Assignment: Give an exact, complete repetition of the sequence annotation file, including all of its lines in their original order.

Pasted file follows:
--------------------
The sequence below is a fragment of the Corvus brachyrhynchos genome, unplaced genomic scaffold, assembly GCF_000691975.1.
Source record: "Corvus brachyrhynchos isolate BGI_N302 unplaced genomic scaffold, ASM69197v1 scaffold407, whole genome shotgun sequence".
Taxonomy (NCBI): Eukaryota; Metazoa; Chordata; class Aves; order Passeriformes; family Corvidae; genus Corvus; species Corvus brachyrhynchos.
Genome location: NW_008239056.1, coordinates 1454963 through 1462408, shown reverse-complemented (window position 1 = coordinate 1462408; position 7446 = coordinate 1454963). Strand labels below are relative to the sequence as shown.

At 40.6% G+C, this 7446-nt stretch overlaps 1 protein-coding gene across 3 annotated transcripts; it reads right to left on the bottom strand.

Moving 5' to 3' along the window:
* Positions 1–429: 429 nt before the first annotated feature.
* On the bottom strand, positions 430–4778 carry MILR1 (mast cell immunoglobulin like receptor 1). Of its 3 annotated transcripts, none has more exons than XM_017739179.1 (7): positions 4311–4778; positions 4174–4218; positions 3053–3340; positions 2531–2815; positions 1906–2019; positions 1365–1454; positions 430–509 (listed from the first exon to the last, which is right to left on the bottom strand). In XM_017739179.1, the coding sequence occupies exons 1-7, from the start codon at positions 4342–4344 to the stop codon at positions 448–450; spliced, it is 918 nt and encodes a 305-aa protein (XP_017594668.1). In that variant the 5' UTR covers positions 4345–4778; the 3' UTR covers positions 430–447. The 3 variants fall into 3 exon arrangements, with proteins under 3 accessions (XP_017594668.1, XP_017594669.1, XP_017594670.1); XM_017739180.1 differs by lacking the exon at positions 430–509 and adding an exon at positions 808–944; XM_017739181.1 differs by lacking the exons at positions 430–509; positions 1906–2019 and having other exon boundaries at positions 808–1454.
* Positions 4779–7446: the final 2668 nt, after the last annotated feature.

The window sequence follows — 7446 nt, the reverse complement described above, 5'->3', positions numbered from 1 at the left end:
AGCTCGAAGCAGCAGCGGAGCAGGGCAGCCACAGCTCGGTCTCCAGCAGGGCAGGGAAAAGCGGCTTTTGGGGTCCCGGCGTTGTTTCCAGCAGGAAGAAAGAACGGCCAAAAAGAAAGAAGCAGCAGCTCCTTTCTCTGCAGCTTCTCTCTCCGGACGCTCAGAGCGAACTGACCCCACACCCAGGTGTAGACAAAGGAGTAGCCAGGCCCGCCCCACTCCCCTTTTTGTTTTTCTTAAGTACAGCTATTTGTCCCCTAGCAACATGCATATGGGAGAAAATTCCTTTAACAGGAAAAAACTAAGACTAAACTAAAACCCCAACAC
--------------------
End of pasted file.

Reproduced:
The sequence below is a fragment of the Corvus brachyrhynchos genome, unplaced genomic scaffold, assembly GCF_000691975.1.
Source record: "Corvus brachyrhynchos isolate BGI_N302 unplaced genomic scaffold, ASM69197v1 scaffold407, whole genome shotgun sequence".
Taxonomy (NCBI): Eukaryota; Metazoa; Chordata; class Aves; order Passeriformes; family Corvidae; genus Corvus; species Corvus brachyrhynchos.
Genome location: NW_008239056.1, coordinates 1454963 through 1462408, shown reverse-complemented (window position 1 = coordinate 1462408; position 7446 = coordinate 1454963). Strand labels below are relative to the sequence as shown.

At 40.6% G+C, this 7446-nt stretch overlaps 1 protein-coding gene across 3 annotated transcripts; it reads right to left on the bottom strand.

Moving 5' to 3' along the window:
* Positions 1–429: 429 nt before the first annotated feature.
* On the bottom strand, positions 430–4778 carry MILR1 (mast cell immunoglobulin like receptor 1). Of its 3 annotated transcripts, none has more exons than XM_017739179.1 (7): positions 4311–4778; positions 4174–4218; positions 3053–3340; positions 2531–2815; positions 1906–2019; positions 1365–1454; positions 430–509 (listed from the first exon to the last, which is right to left on the bottom strand). In XM_017739179.1, the coding sequence occupies exons 1-7, from the start codon at positions 4342–4344 to the stop codon at positions 448–450; spliced, it is 918 nt and encodes a 305-aa protein (XP_017594668.1). In that variant the 5' UTR covers positions 4345–4778; the 3' UTR covers positions 430–447. The 3 variants fall into 3 exon arrangements, with proteins under 3 accessions (XP_017594668.1, XP_017594669.1, XP_017594670.1); XM_017739180.1 differs by lacking the exon at positions 430–509 and adding an exon at positions 808–944; XM_017739181.1 differs by lacking the exons at positions 430–509; positions 1906–2019 and having other exon boundaries at positions 808–1454.
* Positions 4779–7446: the final 2668 nt, after the last annotated feature.

The window sequence follows — 7446 nt, the reverse complement described above, 5'->3', positions numbered from 1 at the left end:
AGCTCGAAGCAGCAGCGGAGCAGGGCAGCCACAGCTCGGTCTCCAGCAGGGCAGGGAAAAGCGGCTTTTGGGGTCCCGGCGTTGTTTCCAGCAGGAAGAAAGAACGGCCAAAAAGAAAGAAGCAGCAGCTCCTTTCTCTGCAGCTTCTCTCTCCGGACGCTCAGAGCGAACTGACCCCACACCCAGGTGTAGACAAAGGAGTAGCCAGGCCCGCCCCACTCCCCTTTTTGTTTTTCTTAAGTACAGCTATTTGTCCCCTAGCAACATGCATATGGGAGAAAATTCCTTTAACAGGAAAAAACTAAGACTAAACTAAAACCCCAACAC